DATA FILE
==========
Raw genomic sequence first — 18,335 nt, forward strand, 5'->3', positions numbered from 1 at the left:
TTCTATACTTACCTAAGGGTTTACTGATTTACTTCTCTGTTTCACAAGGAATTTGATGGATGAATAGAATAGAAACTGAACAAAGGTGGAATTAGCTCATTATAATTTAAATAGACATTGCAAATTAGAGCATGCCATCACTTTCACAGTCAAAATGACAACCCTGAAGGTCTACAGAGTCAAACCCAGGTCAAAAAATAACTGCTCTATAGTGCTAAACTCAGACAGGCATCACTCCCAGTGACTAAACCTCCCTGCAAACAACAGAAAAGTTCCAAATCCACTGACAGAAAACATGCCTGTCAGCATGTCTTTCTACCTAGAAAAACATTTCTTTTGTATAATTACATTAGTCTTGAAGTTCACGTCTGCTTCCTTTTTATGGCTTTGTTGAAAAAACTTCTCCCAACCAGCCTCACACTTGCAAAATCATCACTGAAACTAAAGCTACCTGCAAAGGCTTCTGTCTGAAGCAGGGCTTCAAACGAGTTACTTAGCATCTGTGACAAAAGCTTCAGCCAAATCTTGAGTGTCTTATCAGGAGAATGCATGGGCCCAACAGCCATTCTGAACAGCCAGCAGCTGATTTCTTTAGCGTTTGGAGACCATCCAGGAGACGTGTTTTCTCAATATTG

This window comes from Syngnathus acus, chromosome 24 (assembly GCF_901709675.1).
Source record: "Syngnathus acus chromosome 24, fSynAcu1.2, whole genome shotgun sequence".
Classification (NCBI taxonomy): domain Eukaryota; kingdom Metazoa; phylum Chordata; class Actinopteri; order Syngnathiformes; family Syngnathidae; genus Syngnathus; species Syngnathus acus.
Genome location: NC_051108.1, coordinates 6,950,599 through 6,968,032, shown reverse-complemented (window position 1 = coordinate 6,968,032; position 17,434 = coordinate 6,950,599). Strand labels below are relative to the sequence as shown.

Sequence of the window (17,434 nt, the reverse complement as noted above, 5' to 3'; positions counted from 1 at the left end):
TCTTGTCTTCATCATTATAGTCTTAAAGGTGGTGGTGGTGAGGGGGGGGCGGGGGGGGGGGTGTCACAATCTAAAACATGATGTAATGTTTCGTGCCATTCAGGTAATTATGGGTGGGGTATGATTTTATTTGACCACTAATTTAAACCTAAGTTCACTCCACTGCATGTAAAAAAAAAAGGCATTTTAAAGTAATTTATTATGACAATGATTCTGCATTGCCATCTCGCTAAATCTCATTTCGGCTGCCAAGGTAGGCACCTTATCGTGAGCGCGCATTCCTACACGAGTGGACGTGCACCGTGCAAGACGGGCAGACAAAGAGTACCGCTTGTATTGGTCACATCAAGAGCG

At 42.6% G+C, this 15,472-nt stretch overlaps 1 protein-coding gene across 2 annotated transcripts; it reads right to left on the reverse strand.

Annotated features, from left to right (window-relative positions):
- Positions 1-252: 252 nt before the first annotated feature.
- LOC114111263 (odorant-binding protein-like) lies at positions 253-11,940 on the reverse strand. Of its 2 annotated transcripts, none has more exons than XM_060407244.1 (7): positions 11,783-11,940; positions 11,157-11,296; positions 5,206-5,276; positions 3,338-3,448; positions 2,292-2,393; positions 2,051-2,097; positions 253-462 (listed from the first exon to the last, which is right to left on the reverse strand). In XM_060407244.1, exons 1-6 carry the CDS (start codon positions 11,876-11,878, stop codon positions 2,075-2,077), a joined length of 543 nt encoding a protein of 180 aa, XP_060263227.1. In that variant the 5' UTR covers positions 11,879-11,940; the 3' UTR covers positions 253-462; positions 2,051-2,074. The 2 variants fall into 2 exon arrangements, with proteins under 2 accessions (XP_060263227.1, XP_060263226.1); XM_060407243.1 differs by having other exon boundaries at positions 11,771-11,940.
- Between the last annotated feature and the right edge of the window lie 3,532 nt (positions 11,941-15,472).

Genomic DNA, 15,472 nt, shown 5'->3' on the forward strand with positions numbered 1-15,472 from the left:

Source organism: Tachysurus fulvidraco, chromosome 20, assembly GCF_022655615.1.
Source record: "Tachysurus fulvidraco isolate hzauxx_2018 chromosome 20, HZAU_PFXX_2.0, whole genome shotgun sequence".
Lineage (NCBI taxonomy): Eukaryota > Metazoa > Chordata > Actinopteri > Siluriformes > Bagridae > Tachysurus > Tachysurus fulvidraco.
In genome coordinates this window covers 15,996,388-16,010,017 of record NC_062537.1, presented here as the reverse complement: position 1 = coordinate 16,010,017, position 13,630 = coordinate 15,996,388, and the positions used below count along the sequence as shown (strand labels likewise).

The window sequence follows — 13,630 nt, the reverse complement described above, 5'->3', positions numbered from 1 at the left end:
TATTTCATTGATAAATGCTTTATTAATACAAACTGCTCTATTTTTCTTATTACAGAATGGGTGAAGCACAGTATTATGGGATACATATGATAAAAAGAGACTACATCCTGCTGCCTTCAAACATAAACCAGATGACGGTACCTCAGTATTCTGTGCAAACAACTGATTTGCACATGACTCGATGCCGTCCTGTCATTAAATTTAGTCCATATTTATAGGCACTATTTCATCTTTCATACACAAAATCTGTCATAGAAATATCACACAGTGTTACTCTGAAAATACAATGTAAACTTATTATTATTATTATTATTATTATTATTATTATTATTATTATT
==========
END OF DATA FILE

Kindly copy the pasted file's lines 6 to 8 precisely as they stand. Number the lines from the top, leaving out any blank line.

Genome location: NC_051108.1, coordinates 6,950,599 through 6,968,032, shown reverse-complemented (window position 1 = coordinate 6,968,032; position 17,434 = coordinate 6,950,599). Strand labels below are relative to the sequence as shown.

Sequence of the window (17,434 nt, the reverse complement as noted above, 5' to 3'; positions counted from 1 at the left end):
TCTTGTCTTCATCATTATAGTCTTAAAGGTGGTGGTGGTGAGGGGGGGGCGGGGGGGGGGGTGTCACAATCTAAAACATGATGTAATGTTTCGTGCCATTCAGGTAATTATGGGTGGGGTATGATTTTATTTGACCACTAATTTAAACCTAAGTTCACTCCACTGCATGTAAAAAAAAAAGGCATTTTAAAGTAATTTATTATGACAATGATTCTGCATTGCCATCTCGCTAAATCTCATTTCGGCTGCCAAGGTAGGCACCTTATCGTGAGCGCGCATTCCTACACGAGTGGACGTGCACCGTGCAAGACGGGCAGACAAAGAGTACCGCTTGTATTGGTCACATCAAGAGCG